It was not with greatness but inconvenient facts that during his campaign for the Presidency Donald Trump painted a dystopian picture of America, tapping a into discontent arising from the fact that reality is at odds with the noblest vision of what we tell ourselves America ought to be. But, paradoxically, Donald Trump’s own words, actions, and history bubble up from the depths of America’s fetid historical darkness and are antithetical to our fundamental values. To be sure, he did not tap into an overwhelming discontent, more people voted against him than for him, and many of those who voted for him did so holding their nose hoping he might somehow be better than what many felt was an even grimmer alternative.

In fact, Mr. Trump’s core supporters are a minority who until the last few years have been on the fringe of civilized society: neo-Nazis, the KKK, conspiracy theory nut jobs, and xenophobes. They have succeeded in creating a paranoid alternative universe that Trump now puts forward as his vision of what is not great about America. This fake reality is built upon a foundation of twisted truths and naked fabrications that mischaracterize the threats America faces. They identify anyone who is different as a threat. They fail to realize that they themselves present the greatest menace to American values. They are no different in their malicious ideology than their historical counterparts. The difference is that we thought we had relegated them to the dustbin of history. Now this sentiment has a champion in the White House.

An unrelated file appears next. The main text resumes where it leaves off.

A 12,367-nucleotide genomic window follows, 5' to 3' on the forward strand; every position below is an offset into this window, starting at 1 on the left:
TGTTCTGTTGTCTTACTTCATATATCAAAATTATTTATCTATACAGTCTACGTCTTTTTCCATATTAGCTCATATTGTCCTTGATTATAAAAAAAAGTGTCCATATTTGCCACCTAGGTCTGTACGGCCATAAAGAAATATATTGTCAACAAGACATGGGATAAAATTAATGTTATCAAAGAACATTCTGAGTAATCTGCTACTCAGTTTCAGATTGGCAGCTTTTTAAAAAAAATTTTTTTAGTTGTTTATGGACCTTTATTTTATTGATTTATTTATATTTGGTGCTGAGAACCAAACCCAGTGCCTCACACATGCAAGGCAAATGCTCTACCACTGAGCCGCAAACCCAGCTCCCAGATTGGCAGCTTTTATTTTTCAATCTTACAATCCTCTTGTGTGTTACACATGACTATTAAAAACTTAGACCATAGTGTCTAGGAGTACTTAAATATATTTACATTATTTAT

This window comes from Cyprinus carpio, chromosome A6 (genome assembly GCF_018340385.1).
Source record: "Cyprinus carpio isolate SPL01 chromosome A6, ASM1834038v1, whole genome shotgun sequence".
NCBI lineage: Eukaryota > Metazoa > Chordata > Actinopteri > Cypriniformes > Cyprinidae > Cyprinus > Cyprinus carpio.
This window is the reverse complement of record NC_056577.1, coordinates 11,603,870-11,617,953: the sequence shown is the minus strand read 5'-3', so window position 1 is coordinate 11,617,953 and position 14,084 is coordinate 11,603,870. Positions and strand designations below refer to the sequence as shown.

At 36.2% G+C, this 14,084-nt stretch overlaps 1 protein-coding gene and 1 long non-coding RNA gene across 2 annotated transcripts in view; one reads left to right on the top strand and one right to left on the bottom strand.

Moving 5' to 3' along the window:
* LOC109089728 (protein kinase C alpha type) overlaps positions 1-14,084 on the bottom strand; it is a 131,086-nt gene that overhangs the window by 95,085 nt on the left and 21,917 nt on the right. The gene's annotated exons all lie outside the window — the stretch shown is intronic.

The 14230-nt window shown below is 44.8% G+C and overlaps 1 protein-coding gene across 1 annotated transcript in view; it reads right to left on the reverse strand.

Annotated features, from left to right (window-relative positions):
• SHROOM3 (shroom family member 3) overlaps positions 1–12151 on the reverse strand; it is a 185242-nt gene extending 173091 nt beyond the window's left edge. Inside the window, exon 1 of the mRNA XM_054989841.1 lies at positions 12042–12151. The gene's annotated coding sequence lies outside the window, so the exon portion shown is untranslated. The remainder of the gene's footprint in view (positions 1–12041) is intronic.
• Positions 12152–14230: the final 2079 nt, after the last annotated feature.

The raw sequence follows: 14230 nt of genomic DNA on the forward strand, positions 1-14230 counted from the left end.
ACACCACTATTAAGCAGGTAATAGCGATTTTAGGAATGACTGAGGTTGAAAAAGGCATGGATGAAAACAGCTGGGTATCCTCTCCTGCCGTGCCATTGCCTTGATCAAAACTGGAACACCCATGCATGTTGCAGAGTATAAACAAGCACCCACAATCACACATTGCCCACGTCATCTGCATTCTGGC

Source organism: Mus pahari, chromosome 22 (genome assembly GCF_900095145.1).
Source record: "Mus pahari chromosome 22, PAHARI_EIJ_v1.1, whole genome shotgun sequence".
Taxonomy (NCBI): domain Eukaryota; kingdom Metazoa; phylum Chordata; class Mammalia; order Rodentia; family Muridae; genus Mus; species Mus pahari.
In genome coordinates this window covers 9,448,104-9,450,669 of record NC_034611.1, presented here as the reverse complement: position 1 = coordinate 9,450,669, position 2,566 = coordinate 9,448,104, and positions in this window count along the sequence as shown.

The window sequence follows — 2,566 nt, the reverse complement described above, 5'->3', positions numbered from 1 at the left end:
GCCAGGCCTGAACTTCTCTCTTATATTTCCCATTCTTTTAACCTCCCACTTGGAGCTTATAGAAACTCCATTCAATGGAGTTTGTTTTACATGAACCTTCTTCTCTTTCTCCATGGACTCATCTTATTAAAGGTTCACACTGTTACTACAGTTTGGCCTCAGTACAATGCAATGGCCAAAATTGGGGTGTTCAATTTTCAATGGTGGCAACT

By casting aside every appeal to decency in public discourse as “political correctness,” Trump and his core supporters captured the imaginations of many who have come to feel that their government doesn’t really work for them. In that they are not wrong but as is the case with all demagogues the blame is cast where it does not belong. Encouraged by what can only be described as an “alternative fact” (lie) machine that blame has been amplified against Mexicans, Muslims, gays, liberals, essentially everywhere but where it belongs: against the big money players.

I can agree that the rank and file of Trump supporters are not evil people. I can agree that they may have been duped by slick salesmen, as we all might have been.  But the events that have occurred since the election, and particularly since Mr. Trump was inaugurated, indicate clearly that Donald Trump is not for the little guy or for the country. He is for himself above all, and secondarily for his billionaire cronies. He and his regime throw little hate filled treats to his supporters to distract them from the real power grab. It has come time to say plainly that people who still support him are not the patriots they imagine themselves to be. In fact, they are unpatriotic and against America’s core values.